Sinan Books: The London Review Bookshop’s Sister Store, in Shanghai

Inside the London Review of Books pop-up shop in Sinan Books

The London Review Bookshop’s green room on the first floor of Sinan Books

On 23 April 2018, an outpost of the London Review Bookshop opened in Shanghai. Sheng Yun, who curated the store’s selection of titles, explains how this exciting idea came into being:

Sinan Books is the fruit of long-term collaboration between some of Shanghai’s shrewdest book lovers. The annual Shanghai Book Fair (which has been partnering with London Book Fair for some years now) and Shanghai International Literary Week, which invites foreign authors to give talks to Chinese readers, both take place every August. The masterminds of SILW thought it would be good to have book-related conversations throughout the year, instead of just one, intensive week.

In 2014, the Sinan Reading Club came into being, hosting book talks and signings every Saturday. The Sinan Mansion provided the venue (it used to be called Massenet Mansion, after the street, which was named after the French composer Jules Massenet before Liberation in 1949 – Sinan is the mandarin pinyin for Massenet); the SILW team arranged the authors and topics for the talks. Svetlana Alexievich, V.S. Naipaul, Peter Handke, Enrique Vila-Matas, Leïla Slimani and many others have attended the reading club, giving talks with Chinese writers and translators. Sinan Mansion even sponsored a bi-monthly literary journal to further this new reading culture.

But the aforementioned masterminds craved a great bookshop in downtown Shanghai (most good bookshops are in the city’s outskirts, or near a university campus). At the end of 2017, they built a cute 20 square metre pop-up bookshop in one of the small squares at Sinan Mansion. It ran for 60 days, with 3000 books in stock, and every day a different writer worked as a shop assistant to serve the customers. It was a rehearsal for a real store, and based on its success, the Sinan Mansion management team decided, in January 2018, to give over one of their best historical buildings to the bookshop, and insisted that it must open on 23 April: World Book Day.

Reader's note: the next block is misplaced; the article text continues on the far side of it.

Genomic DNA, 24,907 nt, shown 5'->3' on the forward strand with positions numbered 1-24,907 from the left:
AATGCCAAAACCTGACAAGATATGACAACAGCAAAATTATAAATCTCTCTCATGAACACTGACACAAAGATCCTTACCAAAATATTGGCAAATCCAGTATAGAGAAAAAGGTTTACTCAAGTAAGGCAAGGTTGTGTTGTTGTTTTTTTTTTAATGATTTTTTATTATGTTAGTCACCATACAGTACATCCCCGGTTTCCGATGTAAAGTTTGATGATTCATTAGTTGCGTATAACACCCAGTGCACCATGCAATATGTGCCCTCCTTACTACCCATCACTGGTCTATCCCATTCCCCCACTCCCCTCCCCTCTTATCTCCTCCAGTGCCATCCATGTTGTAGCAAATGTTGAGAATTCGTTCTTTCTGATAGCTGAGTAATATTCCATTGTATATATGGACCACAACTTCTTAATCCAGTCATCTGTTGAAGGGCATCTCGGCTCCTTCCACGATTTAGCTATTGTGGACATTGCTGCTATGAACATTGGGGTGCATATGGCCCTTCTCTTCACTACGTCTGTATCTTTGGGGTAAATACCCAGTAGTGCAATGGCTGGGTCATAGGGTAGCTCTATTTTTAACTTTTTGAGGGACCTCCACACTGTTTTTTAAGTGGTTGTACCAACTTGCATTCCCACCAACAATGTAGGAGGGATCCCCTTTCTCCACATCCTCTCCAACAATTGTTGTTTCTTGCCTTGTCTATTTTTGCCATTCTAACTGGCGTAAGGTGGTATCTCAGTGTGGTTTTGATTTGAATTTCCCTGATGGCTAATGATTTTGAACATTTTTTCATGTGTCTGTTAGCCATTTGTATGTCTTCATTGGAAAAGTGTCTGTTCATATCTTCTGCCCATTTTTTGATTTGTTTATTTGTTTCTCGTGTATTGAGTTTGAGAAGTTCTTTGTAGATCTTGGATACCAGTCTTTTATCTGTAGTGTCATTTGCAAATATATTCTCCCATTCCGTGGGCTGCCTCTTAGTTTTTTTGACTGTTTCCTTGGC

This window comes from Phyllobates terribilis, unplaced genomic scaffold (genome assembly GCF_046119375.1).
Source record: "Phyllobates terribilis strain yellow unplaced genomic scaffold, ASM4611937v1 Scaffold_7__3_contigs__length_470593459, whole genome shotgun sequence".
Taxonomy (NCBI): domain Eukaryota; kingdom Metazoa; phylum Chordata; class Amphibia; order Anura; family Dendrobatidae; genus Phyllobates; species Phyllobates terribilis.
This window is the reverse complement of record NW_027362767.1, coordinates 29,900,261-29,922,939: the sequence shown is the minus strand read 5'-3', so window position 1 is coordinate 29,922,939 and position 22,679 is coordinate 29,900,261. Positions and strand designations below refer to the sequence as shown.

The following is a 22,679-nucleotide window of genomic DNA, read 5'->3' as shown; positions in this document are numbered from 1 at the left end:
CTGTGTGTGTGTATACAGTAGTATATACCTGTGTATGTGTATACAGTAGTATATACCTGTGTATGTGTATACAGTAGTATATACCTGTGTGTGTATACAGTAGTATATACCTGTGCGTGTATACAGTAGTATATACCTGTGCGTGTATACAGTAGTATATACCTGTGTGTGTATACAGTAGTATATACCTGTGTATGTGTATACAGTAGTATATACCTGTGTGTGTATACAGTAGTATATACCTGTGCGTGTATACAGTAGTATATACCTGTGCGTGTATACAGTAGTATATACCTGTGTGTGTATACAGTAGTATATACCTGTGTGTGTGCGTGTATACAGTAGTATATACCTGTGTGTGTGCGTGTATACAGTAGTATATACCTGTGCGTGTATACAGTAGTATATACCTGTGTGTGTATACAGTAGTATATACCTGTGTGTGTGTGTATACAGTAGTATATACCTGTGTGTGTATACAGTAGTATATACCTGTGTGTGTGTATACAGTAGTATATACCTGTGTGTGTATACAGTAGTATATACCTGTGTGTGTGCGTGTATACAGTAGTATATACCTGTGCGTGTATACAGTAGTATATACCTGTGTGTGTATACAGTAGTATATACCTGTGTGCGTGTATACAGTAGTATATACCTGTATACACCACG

Considering the Chinese New Year holidays in between, when the construction workers returned to their hometowns for an extended period, only two months were left for preparations. The architects worked around the clock ahead of the opening. The book selection team was more relaxed. A colleague and I were asked to select English titles for the shop, with one requirement: no junk books allowed. I was more than happy to oblige. Then we received catalogues with tens of thousands of titles, and no descriptions. I tried to choose quite a few, based on the reputation of the authors, but I began to realise how many good books by not-so-familiar writers I was missing. Then I thought about my favourite bookshop: why not form a sisterhood with the London Review Bookshop and import English titles directly from London? In February, I talked to Mary-Kay Wilmers, the editor of the London Review of Books, about the idea.

Since its opening, the shop has received rave reviews from the media, and sales have been strong. The London Review Bookshop’s green room is on the first floor, along with a maze of English books, stationery and gifts. The proportion of Chinese titles to English titles is about 6:4, and sales are roughly evenly split. The LRB tote bags have sold extremely well and I’ve already ordered more. On a recent national holiday, Labor Day, the crowds were unprecedented, and customers had to queue to get in.

SINAN BOOKS, No. 517, Middle Fuxing Road, Shanghai, China.

Inside the London Review of Books pop-up shop in Sinan Books

Photographs: © CreatAR Images

Read anywhere with the London Review of Books app, available now from the App Store for Apple devices, Google Play for Android devices and Amazon for your Kindle Fire.

Sign up to our newsletter

For highlights from the latest issue, our archive and the blog, as well as news, events and exclusive promotions.

Newsletter Preferences